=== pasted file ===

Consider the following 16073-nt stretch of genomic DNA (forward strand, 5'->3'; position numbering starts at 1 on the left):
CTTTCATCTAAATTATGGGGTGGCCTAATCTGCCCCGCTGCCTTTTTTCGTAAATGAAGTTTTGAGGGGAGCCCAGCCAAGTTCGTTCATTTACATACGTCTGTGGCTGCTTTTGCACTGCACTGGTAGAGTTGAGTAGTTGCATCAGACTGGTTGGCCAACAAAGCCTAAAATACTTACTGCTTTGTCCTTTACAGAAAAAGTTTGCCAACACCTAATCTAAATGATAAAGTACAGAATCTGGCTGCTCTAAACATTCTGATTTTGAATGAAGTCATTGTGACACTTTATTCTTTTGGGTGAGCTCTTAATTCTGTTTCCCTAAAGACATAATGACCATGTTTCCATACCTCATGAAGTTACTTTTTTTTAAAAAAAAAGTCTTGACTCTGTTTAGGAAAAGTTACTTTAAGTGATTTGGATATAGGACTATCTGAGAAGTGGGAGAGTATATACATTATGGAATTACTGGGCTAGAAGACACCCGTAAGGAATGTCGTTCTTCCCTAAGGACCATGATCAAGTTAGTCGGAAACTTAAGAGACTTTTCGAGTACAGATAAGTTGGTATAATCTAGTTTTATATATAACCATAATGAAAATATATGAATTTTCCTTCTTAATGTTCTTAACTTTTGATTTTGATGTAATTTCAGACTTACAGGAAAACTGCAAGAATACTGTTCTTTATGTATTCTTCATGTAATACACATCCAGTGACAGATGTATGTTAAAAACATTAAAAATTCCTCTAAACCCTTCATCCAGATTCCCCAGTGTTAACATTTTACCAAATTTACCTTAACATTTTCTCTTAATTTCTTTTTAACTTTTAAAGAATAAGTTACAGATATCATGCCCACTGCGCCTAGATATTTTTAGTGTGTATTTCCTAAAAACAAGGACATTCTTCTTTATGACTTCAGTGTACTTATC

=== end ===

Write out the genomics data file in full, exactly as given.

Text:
Consider the following 16073-nt stretch of genomic DNA (forward strand, 5'->3'; position numbering starts at 1 on the left):
CTTTCATCTAAATTATGGGGTGGCCTAATCTGCCCCGCTGCCTTTTTTCGTAAATGAAGTTTTGAGGGGAGCCCAGCCAAGTTCGTTCATTTACATACGTCTGTGGCTGCTTTTGCACTGCACTGGTAGAGTTGAGTAGTTGCATCAGACTGGTTGGCCAACAAAGCCTAAAATACTTACTGCTTTGTCCTTTACAGAAAAAGTTTGCCAACACCTAATCTAAATGATAAAGTACAGAATCTGGCTGCTCTAAACATTCTGATTTTGAATGAAGTCATTGTGACACTTTATTCTTTTGGGTGAGCTCTTAATTCTGTTTCCCTAAAGACATAATGACCATGTTTCCATACCTCATGAAGTTACTTTTTTTTAAAAAAAAAGTCTTGACTCTGTTTAGGAAAAGTTACTTTAAGTGATTTGGATATAGGACTATCTGAGAAGTGGGAGAGTATATACATTATGGAATTACTGGGCTAGAAGACACCCGTAAGGAATGTCGTTCTTCCCTAAGGACCATGATCAAGTTAGTCGGAAACTTAAGAGACTTTTCGAGTACAGATAAGTTGGTATAATCTAGTTTTATATATAACCATAATGAAAATATATGAATTTTCCTTCTTAATGTTCTTAACTTTTGATTTTGATGTAATTTCAGACTTACAGGAAAACTGCAAGAATACTGTTCTTTATGTATTCTTCATGTAATACACATCCAGTGACAGATGTATGTTAAAAACATTAAAAATTCCTCTAAACCCTTCATCCAGATTCCCCAGTGTTAACATTTTACCAAATTTACCTTAACATTTTCTCTTAATTTCTTTTTAACTTTTAAAGAATAAGTTACAGATATCATGCCCACTGCGCCTAGATATTTTTAGTGTGTATTTCCTAAAAACAAGGACATTCTTCTTTATGACTTCAGTGTACTTATC